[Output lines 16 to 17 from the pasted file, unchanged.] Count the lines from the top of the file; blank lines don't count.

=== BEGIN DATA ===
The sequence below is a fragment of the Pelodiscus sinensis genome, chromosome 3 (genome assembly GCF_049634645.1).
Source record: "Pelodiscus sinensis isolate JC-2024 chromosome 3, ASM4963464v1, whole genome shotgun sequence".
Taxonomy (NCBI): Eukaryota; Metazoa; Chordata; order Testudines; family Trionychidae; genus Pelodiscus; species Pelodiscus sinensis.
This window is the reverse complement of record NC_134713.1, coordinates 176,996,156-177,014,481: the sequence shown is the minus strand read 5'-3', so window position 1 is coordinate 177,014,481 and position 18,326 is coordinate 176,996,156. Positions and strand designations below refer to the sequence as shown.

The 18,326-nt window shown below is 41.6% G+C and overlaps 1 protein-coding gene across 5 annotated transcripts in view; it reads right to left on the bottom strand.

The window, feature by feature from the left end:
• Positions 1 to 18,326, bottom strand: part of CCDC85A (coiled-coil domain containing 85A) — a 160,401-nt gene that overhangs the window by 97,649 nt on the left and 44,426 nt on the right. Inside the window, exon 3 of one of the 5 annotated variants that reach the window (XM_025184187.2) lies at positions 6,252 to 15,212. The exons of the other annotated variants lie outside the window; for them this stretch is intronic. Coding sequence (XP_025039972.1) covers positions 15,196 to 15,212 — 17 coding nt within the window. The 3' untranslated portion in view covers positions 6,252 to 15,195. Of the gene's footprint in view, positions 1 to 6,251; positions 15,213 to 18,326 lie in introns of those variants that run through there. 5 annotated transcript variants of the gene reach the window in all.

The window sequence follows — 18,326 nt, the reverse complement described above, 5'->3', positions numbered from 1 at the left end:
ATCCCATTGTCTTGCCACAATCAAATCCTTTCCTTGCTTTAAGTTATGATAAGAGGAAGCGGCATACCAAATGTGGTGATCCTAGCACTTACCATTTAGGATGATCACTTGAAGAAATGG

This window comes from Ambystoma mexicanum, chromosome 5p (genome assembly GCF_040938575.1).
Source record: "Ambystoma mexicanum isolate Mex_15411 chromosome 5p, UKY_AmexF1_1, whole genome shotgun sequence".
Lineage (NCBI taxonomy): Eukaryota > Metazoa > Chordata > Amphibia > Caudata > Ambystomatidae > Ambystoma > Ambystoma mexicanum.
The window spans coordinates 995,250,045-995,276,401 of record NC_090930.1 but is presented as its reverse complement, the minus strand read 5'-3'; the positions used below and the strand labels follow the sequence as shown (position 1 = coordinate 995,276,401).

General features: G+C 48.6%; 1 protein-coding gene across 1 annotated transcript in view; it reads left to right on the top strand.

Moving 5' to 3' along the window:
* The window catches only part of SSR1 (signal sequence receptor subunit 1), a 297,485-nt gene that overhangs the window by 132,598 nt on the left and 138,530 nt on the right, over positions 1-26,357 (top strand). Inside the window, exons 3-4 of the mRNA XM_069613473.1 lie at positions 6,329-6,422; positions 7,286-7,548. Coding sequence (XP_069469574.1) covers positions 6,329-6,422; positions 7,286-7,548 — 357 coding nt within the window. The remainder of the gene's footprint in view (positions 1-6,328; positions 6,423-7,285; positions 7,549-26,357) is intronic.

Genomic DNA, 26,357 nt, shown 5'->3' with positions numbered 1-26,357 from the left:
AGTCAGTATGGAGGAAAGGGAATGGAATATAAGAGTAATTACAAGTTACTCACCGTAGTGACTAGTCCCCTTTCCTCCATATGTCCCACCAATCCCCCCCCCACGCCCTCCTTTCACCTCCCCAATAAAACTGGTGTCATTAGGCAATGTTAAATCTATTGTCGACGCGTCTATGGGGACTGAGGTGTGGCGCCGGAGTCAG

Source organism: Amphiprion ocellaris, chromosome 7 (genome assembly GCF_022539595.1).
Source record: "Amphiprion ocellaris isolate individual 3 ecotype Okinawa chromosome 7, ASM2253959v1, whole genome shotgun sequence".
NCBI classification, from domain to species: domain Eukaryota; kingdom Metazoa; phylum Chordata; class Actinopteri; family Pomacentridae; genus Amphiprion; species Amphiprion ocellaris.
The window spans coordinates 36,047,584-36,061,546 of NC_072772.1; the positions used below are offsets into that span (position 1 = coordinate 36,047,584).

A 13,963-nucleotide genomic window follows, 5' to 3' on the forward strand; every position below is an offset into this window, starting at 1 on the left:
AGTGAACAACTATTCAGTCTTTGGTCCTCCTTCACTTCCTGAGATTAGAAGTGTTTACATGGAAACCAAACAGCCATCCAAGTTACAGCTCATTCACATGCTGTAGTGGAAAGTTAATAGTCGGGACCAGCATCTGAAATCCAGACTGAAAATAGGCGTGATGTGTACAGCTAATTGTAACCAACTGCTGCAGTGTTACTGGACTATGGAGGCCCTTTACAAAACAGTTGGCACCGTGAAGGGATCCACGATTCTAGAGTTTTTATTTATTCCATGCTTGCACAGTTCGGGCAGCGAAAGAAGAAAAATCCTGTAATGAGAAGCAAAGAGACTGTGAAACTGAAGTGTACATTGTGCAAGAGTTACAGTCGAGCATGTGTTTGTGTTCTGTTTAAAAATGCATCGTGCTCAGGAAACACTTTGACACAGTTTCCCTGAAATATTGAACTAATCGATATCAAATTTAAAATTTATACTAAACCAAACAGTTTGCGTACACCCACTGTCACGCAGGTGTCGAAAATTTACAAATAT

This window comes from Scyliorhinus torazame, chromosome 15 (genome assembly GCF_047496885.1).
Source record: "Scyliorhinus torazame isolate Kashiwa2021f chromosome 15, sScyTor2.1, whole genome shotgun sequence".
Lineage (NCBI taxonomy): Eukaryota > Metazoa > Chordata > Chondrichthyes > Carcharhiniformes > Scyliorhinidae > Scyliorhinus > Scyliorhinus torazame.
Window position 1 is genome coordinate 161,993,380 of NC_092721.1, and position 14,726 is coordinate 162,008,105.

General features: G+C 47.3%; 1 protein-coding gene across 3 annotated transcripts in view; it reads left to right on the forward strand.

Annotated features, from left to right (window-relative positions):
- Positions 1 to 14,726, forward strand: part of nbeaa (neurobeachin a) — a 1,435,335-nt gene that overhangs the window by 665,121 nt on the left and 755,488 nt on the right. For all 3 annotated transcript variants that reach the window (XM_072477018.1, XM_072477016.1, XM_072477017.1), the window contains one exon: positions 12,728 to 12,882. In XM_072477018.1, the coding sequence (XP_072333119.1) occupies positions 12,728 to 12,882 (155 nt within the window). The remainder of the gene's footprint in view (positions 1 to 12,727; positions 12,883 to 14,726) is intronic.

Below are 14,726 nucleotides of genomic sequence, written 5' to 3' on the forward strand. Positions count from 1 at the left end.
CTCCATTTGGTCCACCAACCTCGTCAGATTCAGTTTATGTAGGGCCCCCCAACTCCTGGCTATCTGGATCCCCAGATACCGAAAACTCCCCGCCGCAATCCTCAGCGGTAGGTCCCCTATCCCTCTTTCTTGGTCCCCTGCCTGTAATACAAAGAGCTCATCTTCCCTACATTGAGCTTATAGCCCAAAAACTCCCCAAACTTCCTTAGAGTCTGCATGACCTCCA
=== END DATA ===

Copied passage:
* The window catches only part of SSR1 (signal sequence receptor subunit 1), a 297,485-nt gene that overhangs the window by 132,598 nt on the left and 138,530 nt on the right, over positions 1-26,357 (top strand). Inside the window, exons 3-4 of the mRNA XM_069613473.1 lie at positions 6,329-6,422; positions 7,286-7,548. Coding sequence (XP_069469574.1) covers positions 6,329-6,422; positions 7,286-7,548 — 357 coding nt within the window. The remainder of the gene's footprint in view (positions 1-6,328; positions 6,423-7,285; positions 7,549-26,357) is intronic.

Genomic DNA, 26,357 nt, shown 5'->3' with positions numbered 1-26,357 from the left: